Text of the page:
The appearance has changed significantly over the last several hours, and the film is isolated to maybe 1/4 of the sore, the rest has turned red. There is a darker, crusty red ring around the perimeter. If it looks worse in the morning I'll update the photos for input.

-out

Brush Okie
10-01-2009, 17:10
If it is available soak your hand in warm salt water. Make sure it is clean water, however. Rainwater, river water etc is not what I am talking about. That is in addition to the above treatment. Soak it 2-3 times a day if possable. Even once a day will help. Make sure you have plenty of salt in the water.

Red Flag 1
10-01-2009, 17:57
Keep the wound as clean as you can, soap and water is good. Alcohol and Benzalc. are good for disinfection when they are used, little "long term" value; can also increase tissue reaction. This is where the Iodine prep and Neosporin/Bacitracin ointments come into play; I agree with TR. No punching bag work for a while. As TR suggested, keep an eye on the injury for an infectious event; vs normal healing tissue.

You say you are in SE Asia, have you had the immunizations needed to stay safe there? You mentioned you have access to Cipro, how so? How long will you be in SE Asia? Anyone with you that has any medical insight ?

RF 1

Defend
10-01-2009, 23:08
Thanks all for the additional advice. RF1 PM with answers inbound.

I got it cleaned out this morning, but the film had hardened and attached itself to the flesh under it pretty well, so in order to get rid of it I ended up completely reopening the wound and it bled again. I have it covered now. I'll see if I can find some straight salt. I'm pretty sure they just use MSG here <g>.

-out

Odd Job
10-02-2009, 17:19
Watch out for redness extending up the back of the hand. I had a nasty experience in the 80s with a similar abrasion on my elbow. It developed into a painful red upper arm. It was a tasty lymphangitis and without the right antibiotics I would have been in a really sorry state of affairs indeed.
Not trying to scare you, just watch out for that symptom in particular. I wouldn't want anyone here to have it: for me it was a week I wish I had never experienced.

Boomer-61
10-07-2009, 19:19
Defend,
I'd go easy on the major septicides, they kill bugs but the can kill healthy tissue too. At this point I agree with the above, keep it clean with soap and water. Warm soaks are good too, if you don't get the salt solution, just soak it in warm soapy water. Watch for signs of deep infection: redness, stiffness, swelling, red streaks up your arm, lymph nodes at the elbow and or arm pit. If you have access to the topical ointments use them. Make sure you wash it out thoroughly between applications to get the old inactive ointment out of the way. Keep a dry dressing on it if possible. If it goes south, get medical aid quickly. Wounds on hands are a high priority. Keep us posted.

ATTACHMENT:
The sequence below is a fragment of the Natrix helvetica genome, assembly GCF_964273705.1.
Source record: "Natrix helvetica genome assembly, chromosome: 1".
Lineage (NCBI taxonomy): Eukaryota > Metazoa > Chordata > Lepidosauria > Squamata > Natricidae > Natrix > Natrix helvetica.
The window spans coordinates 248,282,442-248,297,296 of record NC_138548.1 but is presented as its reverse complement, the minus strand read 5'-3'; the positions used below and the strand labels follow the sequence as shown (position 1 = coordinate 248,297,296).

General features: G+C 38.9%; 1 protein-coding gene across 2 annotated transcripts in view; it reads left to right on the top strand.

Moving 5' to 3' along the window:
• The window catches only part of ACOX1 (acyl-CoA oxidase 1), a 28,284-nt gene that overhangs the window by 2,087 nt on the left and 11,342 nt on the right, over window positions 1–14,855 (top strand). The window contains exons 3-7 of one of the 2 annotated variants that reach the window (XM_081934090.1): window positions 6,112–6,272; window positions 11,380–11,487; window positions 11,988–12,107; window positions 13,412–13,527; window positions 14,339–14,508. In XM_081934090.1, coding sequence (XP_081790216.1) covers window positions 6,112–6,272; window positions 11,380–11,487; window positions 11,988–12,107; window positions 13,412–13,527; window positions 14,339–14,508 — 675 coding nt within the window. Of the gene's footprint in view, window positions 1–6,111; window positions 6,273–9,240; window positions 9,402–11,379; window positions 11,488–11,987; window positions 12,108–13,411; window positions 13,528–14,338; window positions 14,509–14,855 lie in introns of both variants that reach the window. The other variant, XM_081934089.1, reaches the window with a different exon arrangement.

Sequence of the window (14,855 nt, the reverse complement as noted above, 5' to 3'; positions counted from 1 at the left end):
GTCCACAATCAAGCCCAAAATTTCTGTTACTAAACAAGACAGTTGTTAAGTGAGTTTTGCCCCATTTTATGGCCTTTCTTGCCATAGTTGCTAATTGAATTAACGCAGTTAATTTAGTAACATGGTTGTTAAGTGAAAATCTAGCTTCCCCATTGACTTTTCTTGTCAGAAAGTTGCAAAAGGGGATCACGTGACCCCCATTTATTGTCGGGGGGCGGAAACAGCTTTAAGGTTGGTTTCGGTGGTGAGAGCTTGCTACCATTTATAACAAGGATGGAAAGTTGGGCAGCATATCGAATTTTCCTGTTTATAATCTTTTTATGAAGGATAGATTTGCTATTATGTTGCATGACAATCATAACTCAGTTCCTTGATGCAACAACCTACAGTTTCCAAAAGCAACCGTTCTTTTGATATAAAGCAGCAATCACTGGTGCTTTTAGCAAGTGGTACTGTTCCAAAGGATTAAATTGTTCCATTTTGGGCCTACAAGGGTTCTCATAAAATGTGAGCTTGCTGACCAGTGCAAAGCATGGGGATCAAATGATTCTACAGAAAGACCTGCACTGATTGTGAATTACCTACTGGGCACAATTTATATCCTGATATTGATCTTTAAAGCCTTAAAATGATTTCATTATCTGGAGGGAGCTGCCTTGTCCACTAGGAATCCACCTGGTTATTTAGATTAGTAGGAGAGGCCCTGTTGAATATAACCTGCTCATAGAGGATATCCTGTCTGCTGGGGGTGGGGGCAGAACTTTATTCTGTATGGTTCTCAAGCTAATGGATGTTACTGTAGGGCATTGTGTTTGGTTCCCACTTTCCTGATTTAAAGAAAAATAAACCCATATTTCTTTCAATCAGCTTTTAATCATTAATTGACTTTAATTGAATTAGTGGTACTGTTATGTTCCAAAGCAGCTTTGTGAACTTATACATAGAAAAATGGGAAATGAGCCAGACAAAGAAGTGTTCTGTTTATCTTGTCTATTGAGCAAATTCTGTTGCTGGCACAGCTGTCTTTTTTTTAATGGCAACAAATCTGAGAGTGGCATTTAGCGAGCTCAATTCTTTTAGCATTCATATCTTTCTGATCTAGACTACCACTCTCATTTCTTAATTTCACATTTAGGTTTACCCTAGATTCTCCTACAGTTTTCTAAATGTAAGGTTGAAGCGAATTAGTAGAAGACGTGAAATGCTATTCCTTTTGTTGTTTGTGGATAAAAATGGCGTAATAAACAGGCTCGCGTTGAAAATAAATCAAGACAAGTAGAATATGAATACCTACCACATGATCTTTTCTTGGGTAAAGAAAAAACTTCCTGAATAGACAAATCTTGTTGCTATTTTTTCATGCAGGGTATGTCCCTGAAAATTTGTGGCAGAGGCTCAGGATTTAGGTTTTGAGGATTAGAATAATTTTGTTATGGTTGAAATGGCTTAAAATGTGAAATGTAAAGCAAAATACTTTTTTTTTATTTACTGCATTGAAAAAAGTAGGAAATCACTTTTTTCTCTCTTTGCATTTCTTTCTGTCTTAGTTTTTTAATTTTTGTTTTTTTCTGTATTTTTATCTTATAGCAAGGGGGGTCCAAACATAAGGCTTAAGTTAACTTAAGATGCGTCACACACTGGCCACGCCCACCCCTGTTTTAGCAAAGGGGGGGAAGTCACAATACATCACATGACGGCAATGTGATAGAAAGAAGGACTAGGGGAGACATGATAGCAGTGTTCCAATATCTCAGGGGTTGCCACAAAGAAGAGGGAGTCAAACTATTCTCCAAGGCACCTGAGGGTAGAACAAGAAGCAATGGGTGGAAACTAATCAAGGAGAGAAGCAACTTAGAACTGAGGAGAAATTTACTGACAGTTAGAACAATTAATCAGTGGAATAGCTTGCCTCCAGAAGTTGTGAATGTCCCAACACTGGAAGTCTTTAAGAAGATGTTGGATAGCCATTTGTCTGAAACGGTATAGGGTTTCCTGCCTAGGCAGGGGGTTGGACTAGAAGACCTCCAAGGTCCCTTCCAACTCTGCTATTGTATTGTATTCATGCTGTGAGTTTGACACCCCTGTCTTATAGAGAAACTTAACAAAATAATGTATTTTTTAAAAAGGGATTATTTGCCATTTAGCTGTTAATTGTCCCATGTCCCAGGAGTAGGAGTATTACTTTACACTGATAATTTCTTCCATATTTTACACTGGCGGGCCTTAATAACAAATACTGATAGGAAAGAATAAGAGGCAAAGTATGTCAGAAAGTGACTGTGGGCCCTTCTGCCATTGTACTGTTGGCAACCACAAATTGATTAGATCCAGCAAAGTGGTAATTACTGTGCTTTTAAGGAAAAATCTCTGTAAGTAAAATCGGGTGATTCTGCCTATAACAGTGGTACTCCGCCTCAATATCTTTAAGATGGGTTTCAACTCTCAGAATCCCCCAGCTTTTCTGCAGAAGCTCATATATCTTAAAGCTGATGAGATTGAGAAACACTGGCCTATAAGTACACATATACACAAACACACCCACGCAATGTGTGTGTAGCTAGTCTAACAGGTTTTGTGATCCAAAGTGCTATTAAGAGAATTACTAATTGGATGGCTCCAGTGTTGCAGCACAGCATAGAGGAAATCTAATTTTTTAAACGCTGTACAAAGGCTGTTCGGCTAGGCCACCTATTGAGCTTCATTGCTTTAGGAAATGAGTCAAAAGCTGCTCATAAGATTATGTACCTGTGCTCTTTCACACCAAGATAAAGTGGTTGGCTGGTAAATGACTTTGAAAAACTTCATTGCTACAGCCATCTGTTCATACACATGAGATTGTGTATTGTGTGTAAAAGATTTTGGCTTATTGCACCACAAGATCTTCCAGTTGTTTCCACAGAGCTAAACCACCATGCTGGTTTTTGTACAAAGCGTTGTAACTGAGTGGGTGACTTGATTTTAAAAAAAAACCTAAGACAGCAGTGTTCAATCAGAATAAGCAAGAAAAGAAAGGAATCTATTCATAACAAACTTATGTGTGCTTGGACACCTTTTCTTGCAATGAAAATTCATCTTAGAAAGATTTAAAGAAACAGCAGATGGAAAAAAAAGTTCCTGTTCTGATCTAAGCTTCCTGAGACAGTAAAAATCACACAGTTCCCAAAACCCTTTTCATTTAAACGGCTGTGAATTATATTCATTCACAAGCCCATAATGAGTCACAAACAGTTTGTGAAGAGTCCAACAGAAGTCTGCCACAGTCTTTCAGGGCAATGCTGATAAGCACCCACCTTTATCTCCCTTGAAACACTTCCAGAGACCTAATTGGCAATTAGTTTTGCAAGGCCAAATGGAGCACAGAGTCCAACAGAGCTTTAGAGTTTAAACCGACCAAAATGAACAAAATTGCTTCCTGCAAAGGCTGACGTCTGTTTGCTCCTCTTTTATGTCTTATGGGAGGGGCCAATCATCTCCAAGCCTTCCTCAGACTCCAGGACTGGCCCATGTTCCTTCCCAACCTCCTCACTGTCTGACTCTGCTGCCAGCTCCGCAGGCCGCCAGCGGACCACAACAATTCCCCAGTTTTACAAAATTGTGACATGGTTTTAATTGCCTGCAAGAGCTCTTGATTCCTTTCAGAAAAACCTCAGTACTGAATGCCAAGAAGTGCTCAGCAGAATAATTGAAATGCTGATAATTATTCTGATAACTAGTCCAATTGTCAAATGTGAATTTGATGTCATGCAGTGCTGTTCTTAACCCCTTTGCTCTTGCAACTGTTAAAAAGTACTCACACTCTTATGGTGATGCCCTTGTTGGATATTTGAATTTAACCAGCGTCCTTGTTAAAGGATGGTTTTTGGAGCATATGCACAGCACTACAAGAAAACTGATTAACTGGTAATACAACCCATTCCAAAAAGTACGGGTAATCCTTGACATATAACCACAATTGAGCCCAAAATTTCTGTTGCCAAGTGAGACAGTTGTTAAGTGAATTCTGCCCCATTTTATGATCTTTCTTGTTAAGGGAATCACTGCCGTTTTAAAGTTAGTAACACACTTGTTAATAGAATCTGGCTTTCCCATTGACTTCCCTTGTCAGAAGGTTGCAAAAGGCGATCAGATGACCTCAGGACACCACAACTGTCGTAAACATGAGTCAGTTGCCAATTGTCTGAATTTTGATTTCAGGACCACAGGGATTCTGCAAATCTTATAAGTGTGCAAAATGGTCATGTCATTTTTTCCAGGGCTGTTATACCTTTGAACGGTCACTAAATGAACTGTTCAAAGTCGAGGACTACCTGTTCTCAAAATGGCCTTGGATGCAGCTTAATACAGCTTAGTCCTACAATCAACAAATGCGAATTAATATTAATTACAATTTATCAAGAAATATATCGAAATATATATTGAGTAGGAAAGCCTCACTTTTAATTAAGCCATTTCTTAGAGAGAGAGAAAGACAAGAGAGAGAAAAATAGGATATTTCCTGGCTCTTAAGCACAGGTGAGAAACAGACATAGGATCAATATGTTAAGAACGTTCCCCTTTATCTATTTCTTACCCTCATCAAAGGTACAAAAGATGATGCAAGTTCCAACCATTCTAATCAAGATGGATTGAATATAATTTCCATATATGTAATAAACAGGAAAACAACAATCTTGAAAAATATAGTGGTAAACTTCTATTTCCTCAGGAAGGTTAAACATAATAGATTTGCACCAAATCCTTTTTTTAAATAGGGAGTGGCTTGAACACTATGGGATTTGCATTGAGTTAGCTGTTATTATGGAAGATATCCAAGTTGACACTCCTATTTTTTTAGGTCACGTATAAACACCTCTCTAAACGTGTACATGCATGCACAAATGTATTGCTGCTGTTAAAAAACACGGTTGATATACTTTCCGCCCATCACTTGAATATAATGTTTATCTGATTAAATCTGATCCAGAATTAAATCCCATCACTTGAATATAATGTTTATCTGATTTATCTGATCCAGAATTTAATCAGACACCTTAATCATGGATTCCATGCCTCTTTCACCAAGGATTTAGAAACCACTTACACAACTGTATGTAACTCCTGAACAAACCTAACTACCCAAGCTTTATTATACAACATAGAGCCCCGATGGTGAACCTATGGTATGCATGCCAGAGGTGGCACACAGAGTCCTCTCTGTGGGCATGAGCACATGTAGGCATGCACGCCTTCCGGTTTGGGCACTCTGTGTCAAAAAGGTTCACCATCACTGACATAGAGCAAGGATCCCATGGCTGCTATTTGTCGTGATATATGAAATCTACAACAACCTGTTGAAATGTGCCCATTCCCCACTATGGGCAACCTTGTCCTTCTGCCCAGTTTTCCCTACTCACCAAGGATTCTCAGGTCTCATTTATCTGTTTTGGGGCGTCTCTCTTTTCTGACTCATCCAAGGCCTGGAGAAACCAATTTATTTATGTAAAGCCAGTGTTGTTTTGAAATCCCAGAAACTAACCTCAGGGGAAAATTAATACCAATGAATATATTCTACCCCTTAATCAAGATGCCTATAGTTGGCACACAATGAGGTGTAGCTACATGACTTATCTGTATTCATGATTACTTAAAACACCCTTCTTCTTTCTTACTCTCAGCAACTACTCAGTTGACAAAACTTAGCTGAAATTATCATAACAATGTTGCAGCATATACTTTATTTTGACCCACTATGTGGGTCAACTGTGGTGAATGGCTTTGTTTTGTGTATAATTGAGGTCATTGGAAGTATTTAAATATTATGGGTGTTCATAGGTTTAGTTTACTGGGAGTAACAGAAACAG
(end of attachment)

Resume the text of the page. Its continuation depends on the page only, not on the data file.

Defend
10-09-2009, 22:31
All, Thanks for the help.

I'm glad to report it's almost back to 100%. There's still a little bit of tenderness so I haven't gone back to full bag workouts (with wraps!) yet.
There is a new layer of healthy looking skin, no signs of complications.

I used iodine to clean it whenever it showed signs of infection after that was suggested. I had to reopen it a few times to clean out infection. I used rubbing alcohol those times, followed up a few hours later with iodine. I ended up soaking it in MSG once to keep from offending... Apparently in the local language "salt" and "MSG" are synonymous. That can't say anything good about my diet.

I also kept a double antibiotic ointment on it during the day when I had it covered for about 4 days. I didn't know to look for swollen lymph nodes - I haven't noticed any, but I'll log that one for future reference.

-out

Ghostiger7
10-09-2009, 23:18
I've also found that raw honey works well:cool: